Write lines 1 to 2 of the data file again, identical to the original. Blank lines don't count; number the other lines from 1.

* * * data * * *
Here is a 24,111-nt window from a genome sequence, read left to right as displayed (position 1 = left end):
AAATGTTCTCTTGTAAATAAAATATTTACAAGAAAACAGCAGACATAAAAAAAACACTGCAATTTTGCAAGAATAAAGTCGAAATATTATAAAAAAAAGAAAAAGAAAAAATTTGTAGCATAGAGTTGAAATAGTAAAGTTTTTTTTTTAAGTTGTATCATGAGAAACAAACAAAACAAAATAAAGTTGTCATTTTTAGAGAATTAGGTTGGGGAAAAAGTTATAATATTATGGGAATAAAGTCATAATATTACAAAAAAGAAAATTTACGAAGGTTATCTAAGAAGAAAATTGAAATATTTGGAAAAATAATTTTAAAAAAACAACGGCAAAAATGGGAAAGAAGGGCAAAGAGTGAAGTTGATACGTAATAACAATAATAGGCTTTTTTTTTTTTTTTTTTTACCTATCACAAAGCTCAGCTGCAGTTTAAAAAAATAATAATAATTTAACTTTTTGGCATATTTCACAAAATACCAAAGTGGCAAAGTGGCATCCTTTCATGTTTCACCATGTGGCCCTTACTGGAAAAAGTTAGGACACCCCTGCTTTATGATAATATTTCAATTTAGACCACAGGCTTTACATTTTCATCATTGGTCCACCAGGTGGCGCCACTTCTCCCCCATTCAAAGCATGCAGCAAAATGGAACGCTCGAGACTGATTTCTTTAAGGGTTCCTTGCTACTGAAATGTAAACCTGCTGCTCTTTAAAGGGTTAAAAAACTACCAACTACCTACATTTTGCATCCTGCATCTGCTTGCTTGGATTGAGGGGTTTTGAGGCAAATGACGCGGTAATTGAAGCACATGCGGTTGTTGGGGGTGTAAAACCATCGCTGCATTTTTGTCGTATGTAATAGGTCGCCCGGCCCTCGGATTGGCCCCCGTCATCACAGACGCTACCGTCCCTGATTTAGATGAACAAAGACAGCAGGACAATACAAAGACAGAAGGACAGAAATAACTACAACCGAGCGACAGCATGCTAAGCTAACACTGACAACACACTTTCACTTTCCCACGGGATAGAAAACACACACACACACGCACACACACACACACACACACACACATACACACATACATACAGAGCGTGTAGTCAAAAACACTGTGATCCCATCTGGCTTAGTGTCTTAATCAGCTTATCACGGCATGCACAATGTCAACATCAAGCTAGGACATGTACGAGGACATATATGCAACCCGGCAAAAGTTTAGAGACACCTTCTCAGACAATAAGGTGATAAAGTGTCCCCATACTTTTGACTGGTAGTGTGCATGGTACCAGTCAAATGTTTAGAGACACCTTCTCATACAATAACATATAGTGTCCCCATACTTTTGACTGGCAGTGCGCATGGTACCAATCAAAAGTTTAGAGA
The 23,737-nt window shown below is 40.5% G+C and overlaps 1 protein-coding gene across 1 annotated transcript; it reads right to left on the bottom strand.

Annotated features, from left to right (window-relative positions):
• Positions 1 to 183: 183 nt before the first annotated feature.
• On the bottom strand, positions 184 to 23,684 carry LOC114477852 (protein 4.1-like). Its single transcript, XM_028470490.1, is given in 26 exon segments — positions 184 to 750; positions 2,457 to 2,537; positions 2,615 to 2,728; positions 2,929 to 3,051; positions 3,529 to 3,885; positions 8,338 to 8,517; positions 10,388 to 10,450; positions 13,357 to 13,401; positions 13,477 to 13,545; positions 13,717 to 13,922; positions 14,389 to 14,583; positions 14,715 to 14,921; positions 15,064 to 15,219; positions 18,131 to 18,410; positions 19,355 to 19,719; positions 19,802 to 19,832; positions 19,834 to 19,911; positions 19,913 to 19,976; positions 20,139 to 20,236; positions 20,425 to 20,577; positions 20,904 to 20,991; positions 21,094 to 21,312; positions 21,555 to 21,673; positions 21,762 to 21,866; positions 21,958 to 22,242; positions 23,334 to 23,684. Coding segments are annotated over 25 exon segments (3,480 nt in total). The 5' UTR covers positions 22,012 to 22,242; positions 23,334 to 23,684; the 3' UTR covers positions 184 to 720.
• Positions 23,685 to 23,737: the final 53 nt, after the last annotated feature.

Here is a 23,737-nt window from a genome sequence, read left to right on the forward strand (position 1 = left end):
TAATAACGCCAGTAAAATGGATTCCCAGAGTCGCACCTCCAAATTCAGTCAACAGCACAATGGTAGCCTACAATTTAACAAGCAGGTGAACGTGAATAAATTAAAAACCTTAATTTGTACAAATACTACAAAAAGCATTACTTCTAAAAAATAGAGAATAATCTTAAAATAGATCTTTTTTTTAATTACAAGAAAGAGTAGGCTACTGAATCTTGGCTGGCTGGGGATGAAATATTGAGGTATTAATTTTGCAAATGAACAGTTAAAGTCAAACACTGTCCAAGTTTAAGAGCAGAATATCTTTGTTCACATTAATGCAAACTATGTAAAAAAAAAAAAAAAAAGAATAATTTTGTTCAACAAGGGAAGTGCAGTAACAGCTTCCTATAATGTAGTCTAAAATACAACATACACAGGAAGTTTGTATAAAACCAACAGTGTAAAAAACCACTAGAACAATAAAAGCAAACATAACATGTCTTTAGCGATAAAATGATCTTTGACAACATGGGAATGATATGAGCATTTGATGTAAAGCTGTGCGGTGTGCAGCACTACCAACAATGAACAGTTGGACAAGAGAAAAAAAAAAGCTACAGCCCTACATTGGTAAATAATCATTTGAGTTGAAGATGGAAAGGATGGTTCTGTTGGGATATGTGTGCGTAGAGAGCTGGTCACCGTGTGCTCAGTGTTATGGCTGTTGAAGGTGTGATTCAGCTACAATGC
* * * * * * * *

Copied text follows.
Here is a 24,111-nt window from a genome sequence, read left to right as displayed (position 1 = left end):
AAATGTTCTCTTGTAAATAAAATATTTACAAGAAAACAGCAGACATAAAAAAAACACTGCAATTTTGCAAGAATAAAGTCGAAATATTATAAAAAAAAGAAAAAGAAAAAATTTGTAGCATAGAGTTGAAATAGTAAAGTTTTTTTTTTAAGTTGTATCATGAGAAACAAACAAAACAAAATAAAGTTGTCATTTTTAGAGAATTAGGTTGGGGAAAAAGTTATAATATTATGGGAATAAAGTCATAATATTACAAAAAAGAAAATTTACGAAGGTTATCTAAGAAGAAAATTGAAATATTTGGAAAAATAATTTTAAAAAAACAACGGCAAAAATGGGAAAGAAGGGCAAAGAGTGAAGTTGATACGTAATAACAATAATAGGCTTTTTTTTTTTTTTTTTTTACCTATCACAAAGCTCAGCTGCAGTTTAAAAAAATAATAATAATTTAACTTTTTGGCATATTTCACAAAATACCAAAGTGGCAAAGTGGCATCCTTTCATGTTTCACCATGTGGCCCTTACTGGAAAAAGTTAGGACACCCCTGCTTTATGATAATATTTCAATTTAGACCACAGGCTTTACATTTTCATCATTGGTCCACCAGGTGGCGCCACTTCTCCCCCATTCAAAGCATGCAGCAAAATGGAACGCTCGAGACTGATTTCTTTAAGGGTTCCTTGCTACTGAAATGTAAACCTGCTGCTCTTTAAAGGGTTAAAAAACTACCAACTACCTACATTTTGCATCCTGCATCTGCTTGCTTGGATTGAGGGGTTTTGAGGCAAATGACGCGGTAATTGAAGCACATGCGGTTGTTGGGGGTGTAAAACCATCGCTGCATTTTTGTCGTATGTAATAGGTCGCCCGGCCCTCGGATTGGCCCCCGTCATCACAGACGCTACCGTCCCTGATTTAGATGAACAAAGACAGCAGGACAATACAAAGACAGAAGGACAGAAATAACTACAACCGAGCGACAGCATGCTAAGCTAACACTGACAACACACTTTCACTTTCCCACGGGATAGAAAACACACACACACACGCACACACACACACACACACACACACATACACACATACATACAGAGCGTGTAGTCAAAAACACTGTGATCCCATCTGGCTTAGTGTCTTAATCAGCTTATCACGGCATGCACAATGTCAACATCAAGCTAGGACATGTACGAGGACATATATGCAACCCGGCAAAAGTTTAGAGACACCTTCTCAGACAATAAGGTGATAAAGTGTCCCCATACTTTTGACTGGTAGTGTGCATGGTACCAGTCAAATGTTTAGAGACACCTTCTCATACAATAACATATAGTGTCCCCATACTTTTGACTGGCAGTGCGCATGGTACCAATCAAAAGTTTAGAGA